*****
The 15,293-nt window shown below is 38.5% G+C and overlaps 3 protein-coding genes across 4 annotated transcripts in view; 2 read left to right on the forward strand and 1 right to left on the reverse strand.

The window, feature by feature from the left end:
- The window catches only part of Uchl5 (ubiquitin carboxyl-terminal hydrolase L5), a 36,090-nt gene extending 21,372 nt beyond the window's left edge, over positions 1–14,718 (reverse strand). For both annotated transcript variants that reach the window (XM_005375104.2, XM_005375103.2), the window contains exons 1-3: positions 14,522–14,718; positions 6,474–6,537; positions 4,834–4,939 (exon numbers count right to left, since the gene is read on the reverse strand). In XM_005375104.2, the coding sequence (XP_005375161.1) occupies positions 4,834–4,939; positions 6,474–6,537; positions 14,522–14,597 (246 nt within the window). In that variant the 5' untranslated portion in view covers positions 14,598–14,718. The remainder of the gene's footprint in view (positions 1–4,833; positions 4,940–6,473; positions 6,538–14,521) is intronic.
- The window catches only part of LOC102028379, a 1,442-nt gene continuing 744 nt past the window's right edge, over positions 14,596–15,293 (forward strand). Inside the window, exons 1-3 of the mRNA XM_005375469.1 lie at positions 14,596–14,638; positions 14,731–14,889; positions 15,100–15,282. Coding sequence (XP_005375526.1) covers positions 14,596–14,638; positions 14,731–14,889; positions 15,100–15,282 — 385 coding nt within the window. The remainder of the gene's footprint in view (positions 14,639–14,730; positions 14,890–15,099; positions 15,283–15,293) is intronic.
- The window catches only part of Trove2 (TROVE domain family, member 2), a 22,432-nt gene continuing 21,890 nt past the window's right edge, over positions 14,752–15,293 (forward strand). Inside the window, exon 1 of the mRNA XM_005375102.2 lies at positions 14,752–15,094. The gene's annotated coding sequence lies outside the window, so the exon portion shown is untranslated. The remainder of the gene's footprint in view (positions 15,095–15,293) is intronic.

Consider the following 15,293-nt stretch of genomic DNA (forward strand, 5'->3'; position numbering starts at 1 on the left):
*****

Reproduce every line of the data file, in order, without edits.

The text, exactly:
The 15,293-nt window shown below is 38.5% G+C and overlaps 3 protein-coding genes across 4 annotated transcripts in view; 2 read left to right on the forward strand and 1 right to left on the reverse strand.

The window, feature by feature from the left end:
- The window catches only part of Uchl5 (ubiquitin carboxyl-terminal hydrolase L5), a 36,090-nt gene extending 21,372 nt beyond the window's left edge, over positions 1–14,718 (reverse strand). For both annotated transcript variants that reach the window (XM_005375104.2, XM_005375103.2), the window contains exons 1-3: positions 14,522–14,718; positions 6,474–6,537; positions 4,834–4,939 (exon numbers count right to left, since the gene is read on the reverse strand). In XM_005375104.2, the coding sequence (XP_005375161.1) occupies positions 4,834–4,939; positions 6,474–6,537; positions 14,522–14,597 (246 nt within the window). In that variant the 5' untranslated portion in view covers positions 14,598–14,718. The remainder of the gene's footprint in view (positions 1–4,833; positions 4,940–6,473; positions 6,538–14,521) is intronic.
- The window catches only part of LOC102028379, a 1,442-nt gene continuing 744 nt past the window's right edge, over positions 14,596–15,293 (forward strand). Inside the window, exons 1-3 of the mRNA XM_005375469.1 lie at positions 14,596–14,638; positions 14,731–14,889; positions 15,100–15,282. Coding sequence (XP_005375526.1) covers positions 14,596–14,638; positions 14,731–14,889; positions 15,100–15,282 — 385 coding nt within the window. The remainder of the gene's footprint in view (positions 14,639–14,730; positions 14,890–15,099; positions 15,283–15,293) is intronic.
- The window catches only part of Trove2 (TROVE domain family, member 2), a 22,432-nt gene continuing 21,890 nt past the window's right edge, over positions 14,752–15,293 (forward strand). Inside the window, exon 1 of the mRNA XM_005375102.2 lies at positions 14,752–15,094. The gene's annotated coding sequence lies outside the window, so the exon portion shown is untranslated. The remainder of the gene's footprint in view (positions 15,095–15,293) is intronic.

Consider the following 15,293-nt stretch of genomic DNA (forward strand, 5'->3'; position numbering starts at 1 on the left):